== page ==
As reported by, with a flood of retirements, the sluggish economy, and a governor intent on shrinking the size of government, the number of public workers in New Jersey has dropped to its lowest level in eight years, a Star-Ledger analysis shows. New Jersey shed about 29,100 state and local government jobs during Governor Chris Christie’s first 19 months in office, trailing only New York and California in the total number of public sector jobs lost, according to federal labor statistics.

The latest figures, released earlier this month, show the state has fewer public employees-from police and teachers to college administrators and state workers-on the payrolls than at any other point since September 2003. In fact, New Jersey’s sizable decline accounts for more than 8 percent of the 357,100 public sector jobs lost in states across the country since January 2010, the month Christie took office.

The loss of public sector jobs comes as New Jersey’s post-recession economy continues to struggle, translating into a 9.5 percent unemployment rate that is 13th highest in the nation. In recent months, Christie has recast the unemployment rate-a critical yardstick for governors-saying it’s more a measure of his success than his failures. He said the stubbornly high jobless figure is an unavoidable consequence of his mission to shrink the size of government in New Jersey.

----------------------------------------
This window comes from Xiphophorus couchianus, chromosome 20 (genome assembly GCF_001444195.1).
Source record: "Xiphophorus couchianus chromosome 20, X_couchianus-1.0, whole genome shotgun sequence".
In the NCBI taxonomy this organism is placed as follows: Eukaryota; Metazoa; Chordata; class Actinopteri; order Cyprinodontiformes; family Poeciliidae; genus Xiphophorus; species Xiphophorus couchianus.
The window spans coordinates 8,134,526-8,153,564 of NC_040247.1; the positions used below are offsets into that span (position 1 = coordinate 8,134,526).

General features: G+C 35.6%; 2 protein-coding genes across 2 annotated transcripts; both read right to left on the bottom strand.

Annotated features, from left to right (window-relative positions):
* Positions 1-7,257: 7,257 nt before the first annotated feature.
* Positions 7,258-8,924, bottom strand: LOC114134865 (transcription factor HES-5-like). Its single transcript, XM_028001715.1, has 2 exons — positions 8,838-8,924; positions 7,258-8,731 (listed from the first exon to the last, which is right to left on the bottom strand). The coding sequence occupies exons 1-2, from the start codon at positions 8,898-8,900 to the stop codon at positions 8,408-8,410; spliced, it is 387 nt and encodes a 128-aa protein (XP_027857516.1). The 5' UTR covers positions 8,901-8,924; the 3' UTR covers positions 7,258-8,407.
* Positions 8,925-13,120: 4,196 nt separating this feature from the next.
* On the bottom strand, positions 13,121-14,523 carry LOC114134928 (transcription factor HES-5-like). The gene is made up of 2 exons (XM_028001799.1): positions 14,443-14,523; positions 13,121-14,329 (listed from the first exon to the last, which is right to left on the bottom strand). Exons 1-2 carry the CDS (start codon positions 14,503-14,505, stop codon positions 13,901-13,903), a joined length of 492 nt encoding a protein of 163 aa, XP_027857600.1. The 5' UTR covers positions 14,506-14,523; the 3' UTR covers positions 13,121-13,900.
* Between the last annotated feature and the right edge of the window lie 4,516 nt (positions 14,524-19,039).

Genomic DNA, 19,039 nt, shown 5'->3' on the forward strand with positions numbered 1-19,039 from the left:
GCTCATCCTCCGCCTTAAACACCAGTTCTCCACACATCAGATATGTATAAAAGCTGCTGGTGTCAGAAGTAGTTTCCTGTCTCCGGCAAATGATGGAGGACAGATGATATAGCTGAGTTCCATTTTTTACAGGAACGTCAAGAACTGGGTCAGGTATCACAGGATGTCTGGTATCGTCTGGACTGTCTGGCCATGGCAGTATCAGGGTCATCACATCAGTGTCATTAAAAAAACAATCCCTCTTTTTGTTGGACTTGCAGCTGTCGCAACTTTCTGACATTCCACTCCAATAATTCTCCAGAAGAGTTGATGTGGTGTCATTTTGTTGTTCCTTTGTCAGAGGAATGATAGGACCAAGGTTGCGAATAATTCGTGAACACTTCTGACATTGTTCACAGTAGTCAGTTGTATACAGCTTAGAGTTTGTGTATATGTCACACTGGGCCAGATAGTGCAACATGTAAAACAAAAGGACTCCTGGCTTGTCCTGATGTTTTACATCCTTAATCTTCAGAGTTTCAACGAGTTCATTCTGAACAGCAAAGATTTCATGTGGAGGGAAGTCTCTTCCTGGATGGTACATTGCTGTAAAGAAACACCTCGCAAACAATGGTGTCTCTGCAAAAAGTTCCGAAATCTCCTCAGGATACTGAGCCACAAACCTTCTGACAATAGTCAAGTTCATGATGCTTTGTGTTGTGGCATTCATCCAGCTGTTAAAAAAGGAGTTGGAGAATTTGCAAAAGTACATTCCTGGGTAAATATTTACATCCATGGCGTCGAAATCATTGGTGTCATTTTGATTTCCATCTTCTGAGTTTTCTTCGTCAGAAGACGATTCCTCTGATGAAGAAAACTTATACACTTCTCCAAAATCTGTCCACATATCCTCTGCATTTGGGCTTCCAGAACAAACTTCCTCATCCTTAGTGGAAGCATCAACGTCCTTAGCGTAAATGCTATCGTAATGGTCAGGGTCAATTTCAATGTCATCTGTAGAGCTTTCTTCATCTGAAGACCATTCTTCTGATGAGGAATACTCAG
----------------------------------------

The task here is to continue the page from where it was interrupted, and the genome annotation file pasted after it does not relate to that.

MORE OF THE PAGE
But economists and critics argue that Christie’s outlook ignorers how the loss of so many jobs, regardless of their origin, threatens the state’s broader economy. In January 2010, there were 590,200 employees on public payrolls in New Jersey. But that has dropped by more than 5 percent, the fifth highest percentage decline in the nation. In the same time period, the total number of jobs in New Jersey-accounting for gains in the private sector and losses in public jobs-rose by 20,300. That ranks New Jersey behind 38 other states in percentage of job growth. Christie’s critics say he may have been successful at shrinking government, but he has failed to expand the economy and provide new employment opportunities.

“In previous times, the decline in public sector jobs hit administration, but these last two years we are seeing a dramatic dip in police, fire, and EMS employees because the state aid was cut,” said William Dressel, executive director of the New Jersey League of Municipalities. Police and firefighters across the state have reacted with anger, framing the issue as a matter of public safety. “Our members are being asked to do their job without the manpower necessary to get things done. And at any given time, we can go to work and not come home,” said Dominick Marino, president of the International Association of Firefighters of New Jersey.

The city of Trenton is preparing to layoff 108 officers, which union officials there say would put staffing at 1930s levels.